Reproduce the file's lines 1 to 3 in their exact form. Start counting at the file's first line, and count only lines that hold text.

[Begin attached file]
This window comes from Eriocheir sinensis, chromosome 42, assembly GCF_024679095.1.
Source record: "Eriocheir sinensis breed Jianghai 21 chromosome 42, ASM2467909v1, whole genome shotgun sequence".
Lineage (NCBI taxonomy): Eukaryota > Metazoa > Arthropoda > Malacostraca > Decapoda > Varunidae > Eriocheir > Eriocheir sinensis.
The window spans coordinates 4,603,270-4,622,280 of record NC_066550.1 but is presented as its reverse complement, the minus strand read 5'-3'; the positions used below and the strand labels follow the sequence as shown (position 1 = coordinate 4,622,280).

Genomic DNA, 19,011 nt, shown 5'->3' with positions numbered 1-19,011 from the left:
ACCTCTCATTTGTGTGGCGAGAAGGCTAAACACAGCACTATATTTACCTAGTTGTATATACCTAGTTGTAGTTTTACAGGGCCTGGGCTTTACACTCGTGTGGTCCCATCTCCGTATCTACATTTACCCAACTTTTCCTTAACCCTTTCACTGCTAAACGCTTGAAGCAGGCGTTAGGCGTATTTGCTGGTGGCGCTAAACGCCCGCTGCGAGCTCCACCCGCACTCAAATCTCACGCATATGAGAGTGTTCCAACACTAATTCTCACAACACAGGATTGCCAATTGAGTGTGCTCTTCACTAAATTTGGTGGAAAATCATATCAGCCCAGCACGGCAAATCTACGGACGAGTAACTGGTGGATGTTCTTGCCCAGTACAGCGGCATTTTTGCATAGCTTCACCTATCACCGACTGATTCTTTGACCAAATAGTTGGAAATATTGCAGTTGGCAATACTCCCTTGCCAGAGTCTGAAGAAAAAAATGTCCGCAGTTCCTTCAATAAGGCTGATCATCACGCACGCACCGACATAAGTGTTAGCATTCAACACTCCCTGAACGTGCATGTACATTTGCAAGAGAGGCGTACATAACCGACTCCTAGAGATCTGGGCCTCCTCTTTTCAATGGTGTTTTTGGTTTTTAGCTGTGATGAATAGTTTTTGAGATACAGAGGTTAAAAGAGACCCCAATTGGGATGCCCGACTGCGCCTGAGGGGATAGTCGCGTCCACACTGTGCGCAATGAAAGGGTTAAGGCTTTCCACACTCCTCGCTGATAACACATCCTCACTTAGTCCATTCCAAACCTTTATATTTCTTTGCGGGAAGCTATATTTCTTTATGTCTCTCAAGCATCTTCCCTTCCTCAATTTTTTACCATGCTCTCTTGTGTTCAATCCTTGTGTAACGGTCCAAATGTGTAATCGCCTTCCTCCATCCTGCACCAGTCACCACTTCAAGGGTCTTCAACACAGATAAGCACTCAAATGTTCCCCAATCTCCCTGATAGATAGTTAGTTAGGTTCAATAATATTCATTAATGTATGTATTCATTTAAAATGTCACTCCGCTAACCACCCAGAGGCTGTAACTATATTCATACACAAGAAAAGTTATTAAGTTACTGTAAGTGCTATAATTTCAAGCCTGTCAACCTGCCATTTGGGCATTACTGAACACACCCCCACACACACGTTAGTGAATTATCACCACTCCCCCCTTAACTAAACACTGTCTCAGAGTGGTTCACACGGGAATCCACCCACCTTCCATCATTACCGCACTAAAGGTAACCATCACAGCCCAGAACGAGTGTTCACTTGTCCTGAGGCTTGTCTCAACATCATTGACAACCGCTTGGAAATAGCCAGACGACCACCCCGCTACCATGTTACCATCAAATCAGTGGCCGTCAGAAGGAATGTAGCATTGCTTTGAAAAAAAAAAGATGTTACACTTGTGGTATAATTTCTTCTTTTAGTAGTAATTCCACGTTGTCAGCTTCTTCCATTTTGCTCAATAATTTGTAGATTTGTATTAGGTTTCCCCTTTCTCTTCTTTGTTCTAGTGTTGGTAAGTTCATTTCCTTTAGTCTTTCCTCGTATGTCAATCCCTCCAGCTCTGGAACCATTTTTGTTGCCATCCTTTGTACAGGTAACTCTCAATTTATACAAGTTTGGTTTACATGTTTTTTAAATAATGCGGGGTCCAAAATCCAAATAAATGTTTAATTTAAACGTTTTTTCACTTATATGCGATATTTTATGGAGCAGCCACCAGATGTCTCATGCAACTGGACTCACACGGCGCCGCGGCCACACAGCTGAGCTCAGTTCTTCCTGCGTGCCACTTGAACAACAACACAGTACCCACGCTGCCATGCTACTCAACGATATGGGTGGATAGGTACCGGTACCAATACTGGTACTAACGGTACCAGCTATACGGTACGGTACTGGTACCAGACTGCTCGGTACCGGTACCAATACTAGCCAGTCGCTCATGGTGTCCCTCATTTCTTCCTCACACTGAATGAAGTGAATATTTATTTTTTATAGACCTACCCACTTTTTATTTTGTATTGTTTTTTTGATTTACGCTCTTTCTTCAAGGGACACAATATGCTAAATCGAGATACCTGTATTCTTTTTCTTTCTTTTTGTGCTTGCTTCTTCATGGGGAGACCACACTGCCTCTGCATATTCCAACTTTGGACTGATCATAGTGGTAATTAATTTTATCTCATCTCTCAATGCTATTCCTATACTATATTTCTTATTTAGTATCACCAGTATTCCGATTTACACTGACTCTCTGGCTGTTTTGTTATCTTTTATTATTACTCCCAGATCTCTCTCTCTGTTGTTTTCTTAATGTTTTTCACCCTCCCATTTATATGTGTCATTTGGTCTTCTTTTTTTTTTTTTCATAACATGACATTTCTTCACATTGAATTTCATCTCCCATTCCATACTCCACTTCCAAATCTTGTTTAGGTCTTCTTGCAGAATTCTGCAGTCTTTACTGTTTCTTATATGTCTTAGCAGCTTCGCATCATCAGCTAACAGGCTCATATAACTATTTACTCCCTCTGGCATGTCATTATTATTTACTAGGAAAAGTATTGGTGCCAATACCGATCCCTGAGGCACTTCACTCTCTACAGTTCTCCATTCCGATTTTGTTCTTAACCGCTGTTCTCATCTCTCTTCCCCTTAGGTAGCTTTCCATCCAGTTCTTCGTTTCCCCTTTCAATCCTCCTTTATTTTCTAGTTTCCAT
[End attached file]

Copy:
This window comes from Eriocheir sinensis, chromosome 42, assembly GCF_024679095.1.
Source record: "Eriocheir sinensis breed Jianghai 21 chromosome 42, ASM2467909v1, whole genome shotgun sequence".
Lineage (NCBI taxonomy): Eukaryota > Metazoa > Arthropoda > Malacostraca > Decapoda > Varunidae > Eriocheir > Eriocheir sinensis.